We spent yesterday morning at the Two Flat meeting with our architect, who also plays the role of our general contractor. The project is moving along nicely and we’re staying largely on schedule! We did, however, come up against a pretty substantial design challenge at the front of the house… and we could use your help! To bring you back to the beginning, this is what the front of the house looked like the day we closed:
We had the tree-slash-overgrown-shrub removed a few weeks ago, and today it’s looking… uh, better? Worse? Here, let me just show you what we saw when we drove up to the Two Flat yesterday:
If nothing else, we hope this photo is a strong reminder that eggs must be broken in order to make delicious omelettes. At this point, the big blue tarp and missing siding make it feel as though the entire dozen eggs was dropped carelessly onto the floor and trampled through by Jack and CC, but I digress!
Deciding On a Front Porch Design
On a positive note, the old front porch is down, and now it’s time to decide on how we want it to look when it gets rebuilt. This is truly exciting, but also challenging! The biggest design dilemma we’re facing is the roofline of the front porch and ‘bump-out’. We don’t want it to end up looking boxy and square as it did when we purchased the home, but there are a few factors working against us. For one, the ceilings are high and the windows are large, which is great for natural light, but it also means there isn’t much space between the windows on each level. Let me throw it back to a photo after the tree came down and before the tarp went on:
For historical reference, our home slots somewhere between the Worker Cottage and the Frame Two-Flat (also how cute are those illustrations?). We’d like to remain fairly true to the home’s origins, but we’re not overly concerned with prioritizing the historical style since the home has been renovated multiple times since it was built. To an extent, yes, but again, sometimes you gotta break a few eggs.
So! The question becomes…
Is There A Way To Create a Pitched Roof?
Prior to the old roof coming off the house, our architect did a drive-by drawing and sent us this quick sketch he doodled on his phone:
We thought, yes! That’s it! Simple, interesting and more in line with the style of our home. But then the front porch and flat roof were demoed, and we learned some unfortunate news: the area between the living room triple window and the twin bedroom windows is too narrow to allow for the simple design above. We want the roof to have a visible pitch, but are having trouble squeezing a properly sloped roof between the top of the first floor windows and the bottom of the second floor windows. You can even see in his drawing how his sketch is creeping onto those second story windows.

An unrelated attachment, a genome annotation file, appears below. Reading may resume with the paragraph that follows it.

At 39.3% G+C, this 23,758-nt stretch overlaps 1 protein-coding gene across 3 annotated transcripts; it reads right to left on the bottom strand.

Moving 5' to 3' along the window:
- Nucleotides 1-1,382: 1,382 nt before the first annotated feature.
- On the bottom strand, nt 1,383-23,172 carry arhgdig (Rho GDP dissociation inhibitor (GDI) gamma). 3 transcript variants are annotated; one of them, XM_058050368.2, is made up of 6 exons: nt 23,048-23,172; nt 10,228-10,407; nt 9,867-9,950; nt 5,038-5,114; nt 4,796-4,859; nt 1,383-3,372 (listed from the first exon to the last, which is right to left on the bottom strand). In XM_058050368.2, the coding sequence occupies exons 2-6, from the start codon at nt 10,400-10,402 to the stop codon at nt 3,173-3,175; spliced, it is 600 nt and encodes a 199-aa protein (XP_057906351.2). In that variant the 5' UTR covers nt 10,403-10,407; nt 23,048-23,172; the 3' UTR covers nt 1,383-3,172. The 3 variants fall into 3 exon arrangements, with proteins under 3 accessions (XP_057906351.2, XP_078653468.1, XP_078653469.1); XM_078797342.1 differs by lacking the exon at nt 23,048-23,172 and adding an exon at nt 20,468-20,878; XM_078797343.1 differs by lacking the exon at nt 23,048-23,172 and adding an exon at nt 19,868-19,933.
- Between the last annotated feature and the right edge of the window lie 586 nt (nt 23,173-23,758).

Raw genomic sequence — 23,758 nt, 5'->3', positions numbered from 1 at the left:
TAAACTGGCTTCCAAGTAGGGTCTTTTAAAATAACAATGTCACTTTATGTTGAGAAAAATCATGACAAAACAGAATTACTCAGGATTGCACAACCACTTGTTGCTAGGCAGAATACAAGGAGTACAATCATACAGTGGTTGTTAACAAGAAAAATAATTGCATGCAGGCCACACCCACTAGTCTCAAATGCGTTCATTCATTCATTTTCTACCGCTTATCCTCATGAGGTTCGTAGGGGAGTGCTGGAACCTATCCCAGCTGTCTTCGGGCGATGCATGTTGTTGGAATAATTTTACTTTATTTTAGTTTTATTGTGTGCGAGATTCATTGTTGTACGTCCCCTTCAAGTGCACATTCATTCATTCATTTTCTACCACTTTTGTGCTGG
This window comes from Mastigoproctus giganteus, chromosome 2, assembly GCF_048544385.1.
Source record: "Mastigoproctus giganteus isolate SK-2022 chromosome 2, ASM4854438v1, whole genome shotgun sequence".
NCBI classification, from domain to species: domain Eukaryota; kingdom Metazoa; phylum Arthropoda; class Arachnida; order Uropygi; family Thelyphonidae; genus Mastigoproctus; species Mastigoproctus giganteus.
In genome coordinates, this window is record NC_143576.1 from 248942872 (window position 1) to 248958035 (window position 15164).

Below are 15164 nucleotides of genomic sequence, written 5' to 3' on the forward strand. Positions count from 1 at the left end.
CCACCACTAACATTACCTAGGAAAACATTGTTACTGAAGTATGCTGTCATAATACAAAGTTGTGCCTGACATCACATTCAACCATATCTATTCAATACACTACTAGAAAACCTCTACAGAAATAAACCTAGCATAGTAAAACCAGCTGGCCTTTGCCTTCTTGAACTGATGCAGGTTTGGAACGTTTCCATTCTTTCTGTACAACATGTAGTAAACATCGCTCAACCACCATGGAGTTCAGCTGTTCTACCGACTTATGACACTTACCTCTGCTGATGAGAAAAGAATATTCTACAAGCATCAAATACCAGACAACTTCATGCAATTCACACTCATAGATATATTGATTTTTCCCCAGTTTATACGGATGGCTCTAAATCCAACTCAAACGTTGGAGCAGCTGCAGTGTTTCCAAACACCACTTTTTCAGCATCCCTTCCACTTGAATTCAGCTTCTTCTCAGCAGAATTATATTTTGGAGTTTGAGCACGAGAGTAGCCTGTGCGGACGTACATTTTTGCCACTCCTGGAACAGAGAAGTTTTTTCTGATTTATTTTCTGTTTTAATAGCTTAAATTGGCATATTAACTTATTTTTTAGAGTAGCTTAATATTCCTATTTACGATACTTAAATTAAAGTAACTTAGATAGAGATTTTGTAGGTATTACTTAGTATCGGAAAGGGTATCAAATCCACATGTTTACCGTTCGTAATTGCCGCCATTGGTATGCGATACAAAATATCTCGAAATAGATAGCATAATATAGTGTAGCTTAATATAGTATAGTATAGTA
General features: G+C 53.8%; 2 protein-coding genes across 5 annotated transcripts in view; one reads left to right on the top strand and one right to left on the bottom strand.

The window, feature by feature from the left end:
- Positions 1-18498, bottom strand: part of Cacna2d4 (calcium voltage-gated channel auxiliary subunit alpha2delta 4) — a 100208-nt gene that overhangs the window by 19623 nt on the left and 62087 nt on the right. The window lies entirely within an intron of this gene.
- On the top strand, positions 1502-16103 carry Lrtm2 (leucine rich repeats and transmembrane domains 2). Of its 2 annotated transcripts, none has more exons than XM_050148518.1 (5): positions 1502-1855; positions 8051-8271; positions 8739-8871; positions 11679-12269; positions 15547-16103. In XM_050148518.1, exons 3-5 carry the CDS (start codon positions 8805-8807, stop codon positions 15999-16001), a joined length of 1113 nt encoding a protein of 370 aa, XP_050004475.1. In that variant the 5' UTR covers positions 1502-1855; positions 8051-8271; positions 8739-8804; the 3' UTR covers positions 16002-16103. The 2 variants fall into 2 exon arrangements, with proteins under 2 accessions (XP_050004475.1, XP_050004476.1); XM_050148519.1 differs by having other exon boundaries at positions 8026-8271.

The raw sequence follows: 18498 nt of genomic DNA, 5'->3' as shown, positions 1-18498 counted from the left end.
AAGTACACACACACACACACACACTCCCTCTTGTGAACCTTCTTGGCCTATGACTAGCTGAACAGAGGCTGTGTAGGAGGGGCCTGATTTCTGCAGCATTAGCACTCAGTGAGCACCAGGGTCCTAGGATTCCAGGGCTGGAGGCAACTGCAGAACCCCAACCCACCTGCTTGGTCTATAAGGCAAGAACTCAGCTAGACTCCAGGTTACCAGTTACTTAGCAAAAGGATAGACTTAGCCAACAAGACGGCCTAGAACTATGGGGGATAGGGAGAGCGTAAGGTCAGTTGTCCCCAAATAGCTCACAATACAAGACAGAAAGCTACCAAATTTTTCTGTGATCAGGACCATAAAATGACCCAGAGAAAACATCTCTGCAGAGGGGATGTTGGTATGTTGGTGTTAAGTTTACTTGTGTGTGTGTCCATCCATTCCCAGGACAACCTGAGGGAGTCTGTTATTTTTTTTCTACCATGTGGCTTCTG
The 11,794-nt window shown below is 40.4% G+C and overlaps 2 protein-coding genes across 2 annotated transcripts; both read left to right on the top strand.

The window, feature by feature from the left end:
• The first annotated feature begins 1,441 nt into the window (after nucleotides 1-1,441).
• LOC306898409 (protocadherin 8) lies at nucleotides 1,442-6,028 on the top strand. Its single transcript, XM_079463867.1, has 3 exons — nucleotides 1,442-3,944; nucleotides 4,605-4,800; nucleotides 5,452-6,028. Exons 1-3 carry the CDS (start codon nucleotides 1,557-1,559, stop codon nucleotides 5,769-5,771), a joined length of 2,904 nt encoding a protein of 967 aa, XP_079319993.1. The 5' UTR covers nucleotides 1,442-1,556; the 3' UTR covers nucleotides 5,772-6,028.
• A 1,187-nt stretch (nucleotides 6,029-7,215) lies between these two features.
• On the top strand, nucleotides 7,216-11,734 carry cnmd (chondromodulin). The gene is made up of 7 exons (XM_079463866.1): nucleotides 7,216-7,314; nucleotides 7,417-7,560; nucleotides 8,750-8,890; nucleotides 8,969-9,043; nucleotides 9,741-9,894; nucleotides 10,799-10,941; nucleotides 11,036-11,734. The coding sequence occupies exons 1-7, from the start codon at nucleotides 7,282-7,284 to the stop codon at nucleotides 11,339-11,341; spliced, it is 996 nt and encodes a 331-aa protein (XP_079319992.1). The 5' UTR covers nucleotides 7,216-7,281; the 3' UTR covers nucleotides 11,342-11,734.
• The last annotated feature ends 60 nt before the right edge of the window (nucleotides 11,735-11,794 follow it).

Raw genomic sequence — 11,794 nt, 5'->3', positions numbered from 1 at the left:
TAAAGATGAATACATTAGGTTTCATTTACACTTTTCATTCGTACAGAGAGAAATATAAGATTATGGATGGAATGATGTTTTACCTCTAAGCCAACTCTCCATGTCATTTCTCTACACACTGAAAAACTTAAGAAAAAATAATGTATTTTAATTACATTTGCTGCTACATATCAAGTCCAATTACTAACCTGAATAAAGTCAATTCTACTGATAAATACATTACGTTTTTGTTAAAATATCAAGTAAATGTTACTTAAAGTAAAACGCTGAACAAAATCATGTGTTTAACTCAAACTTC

Does that all make sense?
A New Direction
But then! Our architect had an idea, which is seemingly more common in New England but just might work for out 130-year-old home in Chicago. He suggested that we create a hybrid design in which the overall roofline of the porch will look similar to the photo below – a standard gable with a shallow pitch, but without a hip on the left side of the porch. Basically, it will run straight across the porch and bay window, with a very slight slop upwards where it will meet the siding:
But! In order to achieve the necessary pitch, the roof will continue up past the sill of the bedroom windows. Much like the lower portion of the dormer on the home below (that window on the top left). We think the ‘notched’ roofline will add an interesting architectural detail at the front of the home and solve our spatial problem:
Wait, getting closer! Much like the window above the garage in the photo below, the roofline will cut around the bottom of each window. See how the shingled roofline is cut around the window? Now imagine that x 2 windows, and slightly higher up the window:
The new plan will start to take shape over the next few weeks, and we’re excited! And also really scared. And excited! And scared. It feels like a big design risk, but maybe that’s only because we cannot, for the life of us, find a proper example!
All this to say, maybe you could help point us in the right direction with inspiration images? You’ve been so helpful with this renovation journey so far. We have one chance to get this right, and we want to make sure we knock the curb appeal at the front of the house completely out of the park.
Note: Although our inspiration images are all white or light colored houses, we’re thinking of painting the house something much darker with black shingles, eek!